Aston Villa are planning to bring back an experimental standing area at Villa Park, having already entered into talks with the Premier League about the possibility of introducing a new style of terracing to one corner of the Holte End.
It’s a famous, revolutionary move. Other clubs will inevitably follow. But any images of crush barriers, surges, bouncing and singing were carefully swept away by chief executive Paul Faulkner when he gave details of the ‘test area’ to the Villa Supporters Consultation Group at the weekend.
The so-called ‘rail seats’ under consideration are currently in use in stadiums across Europe, flipping up for all-seater matches or stowing away to allow standing.
The plan was given an enthusiastic thumbs-up by all of the fans at the meeting. And so begins the long process of jumping through hoops to get the law changed, allowing English clubs to follow their Scottish Premier League counterparts, who were last month given permission to offer safe-standing areas. No changes are envisaged before the 2013-14 season, at the earliest.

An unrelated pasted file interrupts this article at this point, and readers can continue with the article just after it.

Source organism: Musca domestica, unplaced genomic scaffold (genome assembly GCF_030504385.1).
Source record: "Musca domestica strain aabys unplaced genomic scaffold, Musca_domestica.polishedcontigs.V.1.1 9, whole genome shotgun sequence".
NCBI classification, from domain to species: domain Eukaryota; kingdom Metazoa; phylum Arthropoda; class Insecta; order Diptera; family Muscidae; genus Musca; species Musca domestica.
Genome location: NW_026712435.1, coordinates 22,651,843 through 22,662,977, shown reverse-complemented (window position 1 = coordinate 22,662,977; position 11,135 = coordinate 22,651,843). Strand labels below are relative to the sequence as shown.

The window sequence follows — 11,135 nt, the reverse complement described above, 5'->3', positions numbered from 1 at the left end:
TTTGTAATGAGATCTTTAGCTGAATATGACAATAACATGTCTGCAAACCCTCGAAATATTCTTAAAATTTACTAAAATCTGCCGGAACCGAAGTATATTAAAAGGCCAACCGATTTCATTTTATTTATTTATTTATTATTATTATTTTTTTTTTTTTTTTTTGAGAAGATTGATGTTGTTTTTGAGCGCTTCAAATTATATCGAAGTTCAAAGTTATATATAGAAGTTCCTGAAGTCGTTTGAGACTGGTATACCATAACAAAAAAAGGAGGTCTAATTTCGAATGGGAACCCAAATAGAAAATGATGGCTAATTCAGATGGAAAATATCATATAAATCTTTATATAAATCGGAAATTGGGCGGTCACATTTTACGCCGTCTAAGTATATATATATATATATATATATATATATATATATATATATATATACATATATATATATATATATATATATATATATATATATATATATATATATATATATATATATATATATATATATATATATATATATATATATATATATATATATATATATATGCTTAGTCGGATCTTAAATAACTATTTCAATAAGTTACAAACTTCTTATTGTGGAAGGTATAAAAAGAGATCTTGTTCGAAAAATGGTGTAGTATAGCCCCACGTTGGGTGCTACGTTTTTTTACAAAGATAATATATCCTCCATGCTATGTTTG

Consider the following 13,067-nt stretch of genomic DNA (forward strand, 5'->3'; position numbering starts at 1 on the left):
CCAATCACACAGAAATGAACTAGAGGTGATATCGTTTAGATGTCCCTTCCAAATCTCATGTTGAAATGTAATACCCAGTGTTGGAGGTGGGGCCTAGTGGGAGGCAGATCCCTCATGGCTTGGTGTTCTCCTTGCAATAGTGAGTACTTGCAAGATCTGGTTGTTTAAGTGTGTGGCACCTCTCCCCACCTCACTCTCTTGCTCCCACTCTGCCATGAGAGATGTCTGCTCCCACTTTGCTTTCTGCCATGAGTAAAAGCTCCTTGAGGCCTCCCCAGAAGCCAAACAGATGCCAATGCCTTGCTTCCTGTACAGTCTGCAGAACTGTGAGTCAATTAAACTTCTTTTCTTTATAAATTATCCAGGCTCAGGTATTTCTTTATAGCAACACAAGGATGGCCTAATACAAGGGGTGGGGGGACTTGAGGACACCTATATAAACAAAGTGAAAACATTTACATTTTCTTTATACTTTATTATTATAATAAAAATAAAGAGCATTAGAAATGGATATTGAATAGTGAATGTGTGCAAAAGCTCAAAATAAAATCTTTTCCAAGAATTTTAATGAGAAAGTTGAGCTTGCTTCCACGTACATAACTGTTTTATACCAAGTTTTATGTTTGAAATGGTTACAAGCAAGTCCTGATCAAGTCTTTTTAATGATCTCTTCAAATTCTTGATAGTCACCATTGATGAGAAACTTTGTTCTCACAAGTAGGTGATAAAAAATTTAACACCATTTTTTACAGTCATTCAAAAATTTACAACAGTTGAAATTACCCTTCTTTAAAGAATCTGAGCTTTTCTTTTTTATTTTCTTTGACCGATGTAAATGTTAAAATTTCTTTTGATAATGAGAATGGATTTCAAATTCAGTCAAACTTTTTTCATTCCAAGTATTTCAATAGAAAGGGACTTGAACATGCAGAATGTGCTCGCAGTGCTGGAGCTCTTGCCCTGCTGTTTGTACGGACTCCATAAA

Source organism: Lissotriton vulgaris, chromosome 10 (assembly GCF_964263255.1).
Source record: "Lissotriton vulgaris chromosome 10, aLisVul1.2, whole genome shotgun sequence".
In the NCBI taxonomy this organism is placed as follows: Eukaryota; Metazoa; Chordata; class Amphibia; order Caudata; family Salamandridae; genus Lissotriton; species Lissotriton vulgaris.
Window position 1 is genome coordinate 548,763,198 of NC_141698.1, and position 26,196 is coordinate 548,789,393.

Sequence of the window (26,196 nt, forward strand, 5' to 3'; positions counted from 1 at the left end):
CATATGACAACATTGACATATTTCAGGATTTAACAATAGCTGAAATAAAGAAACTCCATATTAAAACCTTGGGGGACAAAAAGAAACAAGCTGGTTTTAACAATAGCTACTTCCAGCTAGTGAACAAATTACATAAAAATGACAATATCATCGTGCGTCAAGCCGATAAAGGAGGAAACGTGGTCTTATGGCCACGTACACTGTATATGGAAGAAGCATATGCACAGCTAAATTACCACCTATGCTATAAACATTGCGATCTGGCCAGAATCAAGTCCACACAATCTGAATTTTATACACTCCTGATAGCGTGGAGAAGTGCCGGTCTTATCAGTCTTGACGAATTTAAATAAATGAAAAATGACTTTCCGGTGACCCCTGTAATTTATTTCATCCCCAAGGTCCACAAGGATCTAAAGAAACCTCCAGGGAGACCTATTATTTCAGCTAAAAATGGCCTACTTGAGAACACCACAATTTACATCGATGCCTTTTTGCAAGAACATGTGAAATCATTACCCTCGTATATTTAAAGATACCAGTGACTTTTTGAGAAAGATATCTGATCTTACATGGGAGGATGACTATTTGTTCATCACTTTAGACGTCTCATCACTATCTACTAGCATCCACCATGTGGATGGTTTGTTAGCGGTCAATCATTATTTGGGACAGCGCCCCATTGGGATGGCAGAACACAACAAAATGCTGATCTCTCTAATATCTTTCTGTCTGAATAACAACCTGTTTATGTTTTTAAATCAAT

The motivation behind the experiment is a reduction of the current high admission prices, without affecting overall revenue. As the Birmingham Mail put it, “Villa bosses hope the intended project would boost the atmosphere at the stadium and tempt back some stay-away supporters.”
Now a Premier League club has officially noted the alienation of many former regular fans, the forthcoming standing debate looks certain to extend to the allied problems of admission prices, player wages, the player-fan divide, corporate fans, big-match atmosphere and good old Health & Safety.